The role you play in the story is the most important of all, as you are responsible for deciding which Skylanders get thrown out into battle. They refer to you as the portal master, a title you earned by fearlessly picking up a four-inch piece of plastic and putting it on a circular piece of plastic. It isn't a very arduous testing process, apparently. This portal comes packaged with the game itself, and by putting one of the Skylanders on it they get "transported" into the game where you can then control them to attack whatever needs attacking. The appeal here, of course, is seeing your little toys come to life in the game you're playing, transforming a lifeless piece of plastic into a lifeless video game character, but at least it is YOUR lifeless video game character. This format was an extremely popular fad with kids for a while, like fidget spinners or picking on the kid that was different from you. The toys themselves are fairly well crafted and there is a good variety in appearance and type. As toys, I can definitely see the appeal. It is the execution of the game itself here that I find far more questionable.

    Ignoring the army of plastic toys you can purchase for the title, Skylanders: Swap Force is actually a fairly standard action game. There is a little hub area that has a couple shops and people to talk to, and the action is divided up into seventeen different levels that are a mix of platforming, exploration, and combat. The levels are very linear and fairly basic, although there are some different paths here and there to check out to find extra goodies. As you make your way through the levels, there will be enemies to fight and simple puzzles to solve, in additional to a handful of elemental or skill specific gates that only specific Skylanders can open. Completing these will nab you something like a hat to put on your Skylander that ups their stats or a map that unlocks a side quest in the main hub. They do a decent job mixing up a variety of different gameplay elements here, even if there isn't one specific element they do particularly well.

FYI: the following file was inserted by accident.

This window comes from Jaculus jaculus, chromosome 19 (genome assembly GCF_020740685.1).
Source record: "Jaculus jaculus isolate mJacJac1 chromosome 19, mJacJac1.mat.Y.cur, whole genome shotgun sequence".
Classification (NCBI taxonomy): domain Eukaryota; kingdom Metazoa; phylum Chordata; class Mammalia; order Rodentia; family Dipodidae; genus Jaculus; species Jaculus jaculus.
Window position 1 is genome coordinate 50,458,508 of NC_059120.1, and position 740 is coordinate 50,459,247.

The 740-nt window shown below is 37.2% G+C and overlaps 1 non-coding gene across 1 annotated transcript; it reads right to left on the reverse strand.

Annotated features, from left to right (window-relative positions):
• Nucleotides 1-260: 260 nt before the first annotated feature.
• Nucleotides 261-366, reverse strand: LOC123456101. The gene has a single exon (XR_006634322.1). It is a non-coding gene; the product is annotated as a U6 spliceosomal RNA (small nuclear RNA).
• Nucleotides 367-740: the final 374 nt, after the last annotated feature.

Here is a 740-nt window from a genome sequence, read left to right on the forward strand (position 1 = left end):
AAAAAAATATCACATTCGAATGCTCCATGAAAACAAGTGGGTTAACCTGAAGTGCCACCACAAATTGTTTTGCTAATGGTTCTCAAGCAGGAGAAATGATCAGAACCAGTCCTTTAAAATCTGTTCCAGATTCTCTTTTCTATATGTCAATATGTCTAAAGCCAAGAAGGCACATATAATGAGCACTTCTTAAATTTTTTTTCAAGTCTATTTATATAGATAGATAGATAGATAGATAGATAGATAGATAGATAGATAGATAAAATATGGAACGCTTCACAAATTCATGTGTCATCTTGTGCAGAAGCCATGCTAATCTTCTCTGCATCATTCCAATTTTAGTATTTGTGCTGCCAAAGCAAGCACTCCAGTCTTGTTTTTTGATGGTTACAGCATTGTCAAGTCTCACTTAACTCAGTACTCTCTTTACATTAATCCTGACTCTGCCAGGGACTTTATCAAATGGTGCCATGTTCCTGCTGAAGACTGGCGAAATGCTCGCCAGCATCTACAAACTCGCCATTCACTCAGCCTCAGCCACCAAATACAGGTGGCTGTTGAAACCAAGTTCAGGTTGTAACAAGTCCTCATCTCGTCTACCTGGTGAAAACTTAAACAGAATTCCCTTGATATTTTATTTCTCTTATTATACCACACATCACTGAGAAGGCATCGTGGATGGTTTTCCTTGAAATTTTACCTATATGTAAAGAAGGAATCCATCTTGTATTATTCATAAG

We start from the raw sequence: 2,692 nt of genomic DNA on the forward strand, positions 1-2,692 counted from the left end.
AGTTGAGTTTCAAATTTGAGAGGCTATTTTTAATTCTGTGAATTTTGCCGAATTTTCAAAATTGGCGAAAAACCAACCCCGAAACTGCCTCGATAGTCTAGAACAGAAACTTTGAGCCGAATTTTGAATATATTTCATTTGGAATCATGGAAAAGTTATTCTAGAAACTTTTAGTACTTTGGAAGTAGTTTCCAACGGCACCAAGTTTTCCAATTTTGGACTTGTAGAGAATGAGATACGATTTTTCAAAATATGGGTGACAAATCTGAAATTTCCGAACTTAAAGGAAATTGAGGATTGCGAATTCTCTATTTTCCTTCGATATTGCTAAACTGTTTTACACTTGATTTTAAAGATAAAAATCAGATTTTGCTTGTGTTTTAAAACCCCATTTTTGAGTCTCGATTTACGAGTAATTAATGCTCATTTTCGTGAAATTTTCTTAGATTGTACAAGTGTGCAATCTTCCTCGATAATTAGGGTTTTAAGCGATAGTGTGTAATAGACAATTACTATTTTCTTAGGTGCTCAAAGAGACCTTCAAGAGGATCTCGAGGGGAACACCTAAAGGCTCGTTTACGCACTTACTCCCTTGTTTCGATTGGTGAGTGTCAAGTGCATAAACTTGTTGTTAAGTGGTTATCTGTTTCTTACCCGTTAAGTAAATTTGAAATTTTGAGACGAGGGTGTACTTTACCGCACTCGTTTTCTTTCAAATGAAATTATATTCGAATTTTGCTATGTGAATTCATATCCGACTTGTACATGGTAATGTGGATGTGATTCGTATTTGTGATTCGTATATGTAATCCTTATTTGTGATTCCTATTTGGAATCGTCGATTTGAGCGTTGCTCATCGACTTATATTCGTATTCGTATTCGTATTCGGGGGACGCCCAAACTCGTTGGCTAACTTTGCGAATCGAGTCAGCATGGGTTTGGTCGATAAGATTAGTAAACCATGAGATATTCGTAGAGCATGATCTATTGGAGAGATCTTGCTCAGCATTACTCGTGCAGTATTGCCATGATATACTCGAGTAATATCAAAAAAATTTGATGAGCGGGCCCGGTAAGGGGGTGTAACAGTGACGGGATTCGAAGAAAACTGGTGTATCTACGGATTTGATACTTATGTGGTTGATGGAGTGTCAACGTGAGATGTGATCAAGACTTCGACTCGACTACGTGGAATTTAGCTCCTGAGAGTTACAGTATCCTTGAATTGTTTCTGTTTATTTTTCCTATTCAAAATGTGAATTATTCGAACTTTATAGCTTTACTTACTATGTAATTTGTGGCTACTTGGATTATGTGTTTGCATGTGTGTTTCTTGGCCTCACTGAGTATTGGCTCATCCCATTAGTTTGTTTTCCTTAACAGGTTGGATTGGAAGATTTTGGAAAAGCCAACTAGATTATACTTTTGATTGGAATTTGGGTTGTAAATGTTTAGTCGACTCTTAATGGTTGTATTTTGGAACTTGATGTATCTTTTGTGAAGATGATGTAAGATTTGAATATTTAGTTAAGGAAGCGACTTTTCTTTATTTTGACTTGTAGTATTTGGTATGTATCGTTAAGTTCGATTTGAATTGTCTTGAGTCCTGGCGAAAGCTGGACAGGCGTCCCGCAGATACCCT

What is annoying here is just how they pick you up by your feet and shake out every single dime you have. Their mission statement was like just a bunch of dollar signs and a picture of a sobbing parent taking out a second mortgage on their house. This is the concept of DLC stretched out to its most cruel, but most people are willing to overlook it because you get some actual physical toys that come with it. There are elemental gates all throughout the adventure that can only be opened by a Skylander of the right elemental type, so you need one of each to get through all of these. But then there are the swap elemental gates, which only open if you have the top portion of one element and the bottom portion of another, so you actually need one of each of the eight elements of the Swap Force Skylanders. But then there are the skill specific gates, like teleport or climb, so what you actually need is eight of the Swap Force Skylanders with one of each element but also making sure you have one of each skill type as well. You can accomplish this with just eight if you're careful, but unless you plan out your purchases ahead of time (and are ok with maybe not getting one of the ones you actually want), then that's fine. BUT THEN there are the giant chests that can only be opened by a Giant Skylander from the previous game, and things start to add up here in a crazy way really quickly.